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Curious George and World War Two

Curious George During WWII (1)

(reprint from 2018)

I love children’s books! Do you? Couldn’t you just sit for hours, flipping through colorful pages in children’s books and soaking up the captivating tales? Watercolor art is a favorite and story set to poetry is the best pleasure ever.

From a little tyke, I grew up reading books like Harold and the Purple Crayon, A Happy Ending Series (with Tippu and Chippy and friends), and Tales of Fern Hollow. As my reading tastes matured, those childhood books still held a place in my heart, but I added to the pile. The Mandie Series, High Hurdles, Trixie Belden, Nancy Drew, and others. Then into my adult years, I didn’t forsake the well-loved books, but included historicals by Sarah Sundin, Cara Putman, Tracie Petersen, Jeanne M. Dickson, Lynn Austin, Joanna Davidson Politano, Janyre Tromp, and so many other wonderful authors.

I could fill a book just sharing them! (If you want to know a great list of fiction authors, visit Fiction Finder or BookBub.)

However, there is one special book I forgot to mention.

Curious George!curious-george-hans-rey-margaret-tisha-martin-author-editor-childrens-literature-fiction-world-war-two

I love that little monkey—and the television shows! But do you know much about the authors? It may surprise you like it did me! This beloved, cantankerous monkey nearly didn’t make it into print.

margaret-hans-rey-curious-george-childrens-literature-tisha-martin-historical-fiction-authorThe authors, Hans Reyersbach and his wife Margaret Waldstein, were Jewish and had to escape when the Nazis invaded France in 1940. Fleeing on “new” bicycles created from spare parts, Hans Ryersbach carried the precious manuscript about a Monkey named Raffy. Margaret and Hans eventually arrived in New York where author and illustrator couple found a home for their manuscript about a curious little monkey that became known as Curious George. The editor at Houghton Mifflin thought child readers needed the friendship of a colorful, adventurous monkey to soften the harshness of wartime. The first book sold in 1941. I’m happy to be able to incorporate Curious George into my own WWII novel when my character Laurie’s little cousin is born in 1944. Even my fictional characters get to enjoy this crazy monkey!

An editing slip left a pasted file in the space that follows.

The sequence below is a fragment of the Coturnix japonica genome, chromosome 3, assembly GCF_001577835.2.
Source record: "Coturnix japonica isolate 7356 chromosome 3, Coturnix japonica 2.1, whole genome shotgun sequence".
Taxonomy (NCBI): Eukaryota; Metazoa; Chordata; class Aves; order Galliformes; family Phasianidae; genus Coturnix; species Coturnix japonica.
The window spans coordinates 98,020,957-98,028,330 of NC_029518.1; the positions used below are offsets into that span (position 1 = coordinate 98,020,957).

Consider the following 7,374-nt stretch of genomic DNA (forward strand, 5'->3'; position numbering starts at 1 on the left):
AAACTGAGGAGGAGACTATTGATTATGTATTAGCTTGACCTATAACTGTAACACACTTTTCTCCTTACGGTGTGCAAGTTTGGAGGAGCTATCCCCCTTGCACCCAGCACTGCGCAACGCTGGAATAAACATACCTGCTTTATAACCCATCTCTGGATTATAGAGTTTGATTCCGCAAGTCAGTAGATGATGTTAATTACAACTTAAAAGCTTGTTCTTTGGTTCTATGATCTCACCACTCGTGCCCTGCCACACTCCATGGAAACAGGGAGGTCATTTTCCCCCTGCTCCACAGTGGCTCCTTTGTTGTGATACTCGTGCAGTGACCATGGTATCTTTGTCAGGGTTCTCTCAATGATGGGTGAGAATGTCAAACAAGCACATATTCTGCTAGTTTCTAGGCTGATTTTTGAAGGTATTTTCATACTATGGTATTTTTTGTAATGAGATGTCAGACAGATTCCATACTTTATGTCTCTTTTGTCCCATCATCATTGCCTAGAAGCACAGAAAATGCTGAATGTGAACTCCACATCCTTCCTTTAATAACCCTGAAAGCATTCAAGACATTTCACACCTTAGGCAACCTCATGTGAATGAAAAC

“I know what I liked as a child, and I don’t do any book that I, as a child, wouldn’t have liked.” — H. A. Rey

If you’d like to read further, check out The Journey That Saved Curious George: The True Wartime Escape of Margret and H.A. Rey, linked to Barnes & Noble.

Leave me a note in the comments! I look forward to the conversation!

What are some of your favorite childhood books and why?

What are some of your favorite adult books and why?

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Article Source: The Vintage News